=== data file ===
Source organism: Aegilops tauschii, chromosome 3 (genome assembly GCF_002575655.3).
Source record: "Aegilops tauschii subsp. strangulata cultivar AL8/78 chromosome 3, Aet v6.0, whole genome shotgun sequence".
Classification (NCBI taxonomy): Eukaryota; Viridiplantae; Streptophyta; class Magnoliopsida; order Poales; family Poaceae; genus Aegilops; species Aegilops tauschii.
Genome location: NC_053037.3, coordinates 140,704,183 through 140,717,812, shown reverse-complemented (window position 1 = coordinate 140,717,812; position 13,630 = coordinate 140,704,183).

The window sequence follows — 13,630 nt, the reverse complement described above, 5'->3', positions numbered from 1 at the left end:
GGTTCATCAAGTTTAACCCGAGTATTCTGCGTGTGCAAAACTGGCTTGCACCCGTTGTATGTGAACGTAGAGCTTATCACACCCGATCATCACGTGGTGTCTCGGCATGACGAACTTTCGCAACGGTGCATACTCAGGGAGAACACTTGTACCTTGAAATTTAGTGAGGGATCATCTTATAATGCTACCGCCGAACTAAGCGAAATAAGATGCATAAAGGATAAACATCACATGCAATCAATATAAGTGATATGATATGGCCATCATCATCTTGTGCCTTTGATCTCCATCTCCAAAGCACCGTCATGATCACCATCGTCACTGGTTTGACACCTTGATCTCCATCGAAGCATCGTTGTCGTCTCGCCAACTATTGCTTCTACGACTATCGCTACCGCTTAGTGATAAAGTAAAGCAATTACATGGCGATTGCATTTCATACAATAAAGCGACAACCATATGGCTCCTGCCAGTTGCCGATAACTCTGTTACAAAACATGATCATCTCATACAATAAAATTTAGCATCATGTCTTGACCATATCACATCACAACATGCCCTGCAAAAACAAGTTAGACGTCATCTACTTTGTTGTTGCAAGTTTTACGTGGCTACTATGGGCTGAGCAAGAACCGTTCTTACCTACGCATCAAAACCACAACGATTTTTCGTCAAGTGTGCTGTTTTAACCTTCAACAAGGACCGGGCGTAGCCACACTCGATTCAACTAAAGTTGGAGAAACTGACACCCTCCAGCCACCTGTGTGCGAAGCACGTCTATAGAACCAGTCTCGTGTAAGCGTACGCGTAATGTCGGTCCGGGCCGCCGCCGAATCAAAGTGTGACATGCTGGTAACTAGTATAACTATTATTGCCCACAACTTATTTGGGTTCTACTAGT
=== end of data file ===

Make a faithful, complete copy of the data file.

Source organism: Aegilops tauschii, chromosome 3 (genome assembly GCF_002575655.3).
Source record: "Aegilops tauschii subsp. strangulata cultivar AL8/78 chromosome 3, Aet v6.0, whole genome shotgun sequence".
Classification (NCBI taxonomy): Eukaryota; Viridiplantae; Streptophyta; class Magnoliopsida; order Poales; family Poaceae; genus Aegilops; species Aegilops tauschii.
Genome location: NC_053037.3, coordinates 140,704,183 through 140,717,812, shown reverse-complemented (window position 1 = coordinate 140,717,812; position 13,630 = coordinate 140,704,183).

The window sequence follows — 13,630 nt, the reverse complement described above, 5'->3', positions numbered from 1 at the left end:
GGTTCATCAAGTTTAACCCGAGTATTCTGCGTGTGCAAAACTGGCTTGCACCCGTTGTATGTGAACGTAGAGCTTATCACACCCGATCATCACGTGGTGTCTCGGCATGACGAACTTTCGCAACGGTGCATACTCAGGGAGAACACTTGTACCTTGAAATTTAGTGAGGGATCATCTTATAATGCTACCGCCGAACTAAGCGAAATAAGATGCATAAAGGATAAACATCACATGCAATCAATATAAGTGATATGATATGGCCATCATCATCTTGTGCCTTTGATCTCCATCTCCAAAGCACCGTCATGATCACCATCGTCACTGGTTTGACACCTTGATCTCCATCGAAGCATCGTTGTCGTCTCGCCAACTATTGCTTCTACGACTATCGCTACCGCTTAGTGATAAAGTAAAGCAATTACATGGCGATTGCATTTCATACAATAAAGCGACAACCATATGGCTCCTGCCAGTTGCCGATAACTCTGTTACAAAACATGATCATCTCATACAATAAAATTTAGCATCATGTCTTGACCATATCACATCACAACATGCCCTGCAAAAACAAGTTAGACGTCATCTACTTTGTTGTTGCAAGTTTTACGTGGCTACTATGGGCTGAGCAAGAACCGTTCTTACCTACGCATCAAAACCACAACGATTTTTCGTCAAGTGTGCTGTTTTAACCTTCAACAAGGACCGGGCGTAGCCACACTCGATTCAACTAAAGTTGGAGAAACTGACACCCTCCAGCCACCTGTGTGCGAAGCACGTCTATAGAACCAGTCTCGTGTAAGCGTACGCGTAATGTCGGTCCGGGCCGCCGCCGAATCAAAGTGTGACATGCTGGTAACTAGTATAACTATTATTGCCCACAACTTATTTGGGTTCTACTAGT